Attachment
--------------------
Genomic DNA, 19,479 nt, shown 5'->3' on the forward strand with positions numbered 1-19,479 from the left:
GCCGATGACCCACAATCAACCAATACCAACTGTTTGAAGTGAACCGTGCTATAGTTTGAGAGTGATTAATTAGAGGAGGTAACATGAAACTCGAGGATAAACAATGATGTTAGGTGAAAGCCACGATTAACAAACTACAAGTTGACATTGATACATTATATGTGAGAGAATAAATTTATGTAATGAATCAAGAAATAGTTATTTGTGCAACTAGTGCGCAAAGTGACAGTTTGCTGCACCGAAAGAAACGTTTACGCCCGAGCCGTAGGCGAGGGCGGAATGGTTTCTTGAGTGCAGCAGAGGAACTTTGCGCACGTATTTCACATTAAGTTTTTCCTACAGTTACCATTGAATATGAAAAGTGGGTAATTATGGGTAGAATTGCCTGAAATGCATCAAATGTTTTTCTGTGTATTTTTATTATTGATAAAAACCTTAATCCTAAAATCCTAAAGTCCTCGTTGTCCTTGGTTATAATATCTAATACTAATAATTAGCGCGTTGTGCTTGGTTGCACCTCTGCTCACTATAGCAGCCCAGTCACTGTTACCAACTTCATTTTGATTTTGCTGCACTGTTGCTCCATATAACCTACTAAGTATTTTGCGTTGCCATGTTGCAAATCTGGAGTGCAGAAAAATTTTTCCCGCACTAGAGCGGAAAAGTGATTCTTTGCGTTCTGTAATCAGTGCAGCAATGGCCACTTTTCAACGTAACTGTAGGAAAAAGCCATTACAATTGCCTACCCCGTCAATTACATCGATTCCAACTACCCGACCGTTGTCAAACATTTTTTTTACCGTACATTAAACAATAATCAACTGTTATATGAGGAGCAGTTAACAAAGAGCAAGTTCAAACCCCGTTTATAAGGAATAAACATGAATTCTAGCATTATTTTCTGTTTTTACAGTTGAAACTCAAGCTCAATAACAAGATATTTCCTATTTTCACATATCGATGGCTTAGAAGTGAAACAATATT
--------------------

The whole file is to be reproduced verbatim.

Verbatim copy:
Genomic DNA, 19,479 nt, shown 5'->3' on the forward strand with positions numbered 1-19,479 from the left:
GCCGATGACCCACAATCAACCAATACCAACTGTTTGAAGTGAACCGTGCTATAGTTTGAGAGTGATTAATTAGAGGAGGTAACATGAAACTCGAGGATAAACAATGATGTTAGGTGAAAGCCACGATTAACAAACTACAAGTTGACATTGATACATTATATGTGAGAGAATAAATTTATGTAATGAATCAAGAAATAGTTATTTGTGCAACTAGTGCGCAAAGTGACAGTTTGCTGCACCGAAAGAAACGTTTACGCCCGAGCCGTAGGCGAGGGCGGAATGGTTTCTTGAGTGCAGCAGAGGAACTTTGCGCACGTATTTCACATTAAGTTTTTCCTACAGTTACCATTGAATATGAAAAGTGGGTAATTATGGGTAGAATTGCCTGAAATGCATCAAATGTTTTTCTGTGTATTTTTATTATTGATAAAAACCTTAATCCTAAAATCCTAAAGTCCTCGTTGTCCTTGGTTATAATATCTAATACTAATAATTAGCGCGTTGTGCTTGGTTGCACCTCTGCTCACTATAGCAGCCCAGTCACTGTTACCAACTTCATTTTGATTTTGCTGCACTGTTGCTCCATATAACCTACTAAGTATTTTGCGTTGCCATGTTGCAAATCTGGAGTGCAGAAAAATTTTTCCCGCACTAGAGCGGAAAAGTGATTCTTTGCGTTCTGTAATCAGTGCAGCAATGGCCACTTTTCAACGTAACTGTAGGAAAAAGCCATTACAATTGCCTACCCCGTCAATTACATCGATTCCAACTACCCGACCGTTGTCAAACATTTTTTTTACCGTACATTAAACAATAATCAACTGTTATATGAGGAGCAGTTAACAAAGAGCAAGTTCAAACCCCGTTTATAAGGAATAAACATGAATTCTAGCATTATTTTCTGTTTTTACAGTTGAAACTCAAGCTCAATAACAAGATATTTCCTATTTTCACATATCGATGGCTTAGAAGTGAAACAATATT